Rent was due this past week, and many property owners are facing more delinquent renters and requests for rent concessions than they have seen in recent years. That trend isn’t likely to change anytime soon, as stringent governmental measures are taken to slow the spread of COVID-19. At the same time, those measures are also directly and indirectly limiting the ability of commercial and multi-family property owners to enforce rent and other lease clauses. The challenges facing landlords and tenants, practical and legal, vary by jurisdiction and are changing rapidly. Legal remedies remain available but each must be considered carefully. 

Challenges facing Landlords’ Tenants

We are finding that many businesses cannot access their business interruption insurance in a pandemic, making it difficult for commercial tenants to insure against not being able to use the premises to run their businesses to fund rent. Tenants receiving aid under the recently passed CARES Act may not be able to use that aid to pay rent, either because of competing demands for the use of the funds or because in the case of small-business tenants receiving payroll forgiveness loans, 75% of the loan funds received have to be applied to payroll expenses for the loans to be fully forgiven.

Challenges facing Landlords

Landlords are limited in the short term in a number of ways. Many courts around the country are postponing all non-emergency court hearings, including landlord/tenant disputes. Earlier this week, the federal government issued a 120-day moratorium on evictions from properties with federally backed multi-family mortgage loans. In more than 30 states, broader moratoriums on evictions are in place via orders from governors or state supreme courts, and municipal leaders are also issuing eviction moratoriums.  

Complicating matters is the fact that there is little formal structure in place for aiding landlords that are affected by this economic downturn. One exception for owners with applicable debt is that the Federal Housing Finance Agency has announced that Fannie Mae and Freddie Mac will offer mortgage forbearance for apartment owners if they suspend evictions for tenants who are “unable to pay rent due to the impact of coronavirus.”  Clients are noting that not accepting this forbearance does not relieve the apartment owner from the eviction and late penalty moratorium.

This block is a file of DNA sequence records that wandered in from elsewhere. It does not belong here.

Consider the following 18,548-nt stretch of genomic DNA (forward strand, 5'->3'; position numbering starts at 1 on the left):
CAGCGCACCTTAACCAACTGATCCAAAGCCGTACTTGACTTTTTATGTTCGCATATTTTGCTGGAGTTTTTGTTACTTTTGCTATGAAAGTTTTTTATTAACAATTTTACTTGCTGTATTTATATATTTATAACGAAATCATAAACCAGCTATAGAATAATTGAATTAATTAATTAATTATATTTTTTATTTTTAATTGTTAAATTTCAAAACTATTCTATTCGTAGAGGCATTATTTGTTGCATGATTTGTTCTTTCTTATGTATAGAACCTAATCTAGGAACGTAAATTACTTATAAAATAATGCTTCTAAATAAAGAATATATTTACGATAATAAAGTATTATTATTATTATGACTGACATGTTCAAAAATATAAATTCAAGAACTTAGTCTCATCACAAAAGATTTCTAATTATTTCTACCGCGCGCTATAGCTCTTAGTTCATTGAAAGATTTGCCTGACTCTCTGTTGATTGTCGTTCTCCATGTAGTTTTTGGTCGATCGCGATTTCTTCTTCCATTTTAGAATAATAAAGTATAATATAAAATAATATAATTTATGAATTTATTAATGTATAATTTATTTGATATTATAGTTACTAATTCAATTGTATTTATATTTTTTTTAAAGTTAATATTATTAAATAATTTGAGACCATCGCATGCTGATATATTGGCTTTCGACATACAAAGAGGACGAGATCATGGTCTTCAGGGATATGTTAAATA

Better Lending Support this Time?

An important consideration for landlords, however, is a difference in the lending environment between this economic situation and that of the Great Recession. Unlike the earlier crisis, early conversations (i.e., before a missed payment) may be productive. Lenders are being encouraged to be proactive and told that adjustments to lending arrangements will not expose them to the usual penalties for carrying “bad debt” for the next six months. We are informed that more capital is being put “on the street” for lenders to utilize.  
To get buy-in from your lenders, be prepared to discuss the measures you are taking and planning to take so your lender has a clear understanding of your circumstances. Be ready to talk about your cash flow and how you intend to keep up with other (non-debt) costs and payments you may still owe even while rent is abated. You should also share with your lender what concessions are you considering, for how long, and under what circumstances.

Deciding Whether and How to Allow Rent Concessions

There are a number of factors to consider when deciding how to address calls for rent concessions. First, lease provisions still matter. Understand first what the legal liabilities are of each party if you do not negotiate changes to the expected arrangements under the lease. Then consider appropriate adjustments you might be willing to make, under what circumstances. If you have a number of tenants on your property(ies) and you want to contextualize any concessions you might offer, consider establishing a simple request intake questionnaire to assess the tenants’ circumstances and their relevance to your tenants’ requests. Questions you need to ask yourself are:

  • Is it too early? Has the tenant been impacted yet or is it anticipating an impact that it wants to use your rental stream to delay? 
  • Is your commercial tenant’s use of space affected, or its income stream? Owners are less likely to entertain arguments that tenants are not getting the full benefit of their lease payments than that tenants’ actual businesses are adversely impacted. 
  • Do you need to treat all tenants equally? Can you efficiently assess tenant requests?
  • Are your tenants credit-worthy and/or “loyalty-worthy”? Is your reputation with these tenants important to keeping them as tenants or to the future marketability of your property?

If rent concessions (not merely the delay of rent enforcement) become a good option for you, there are a number of approaches to consider. Currently common options include forgiveness of a month or two of rent tied to some benefit to the landlord, like increasing the term of the lease by the same number of months. Some landlords are making arrangements to amortize the missed rent over a number of months once “things return to normal.”  Whatever arrangements you make, be sure to memorialize them in a lease amendment that helps both parties be clear about what is expected in the coming months.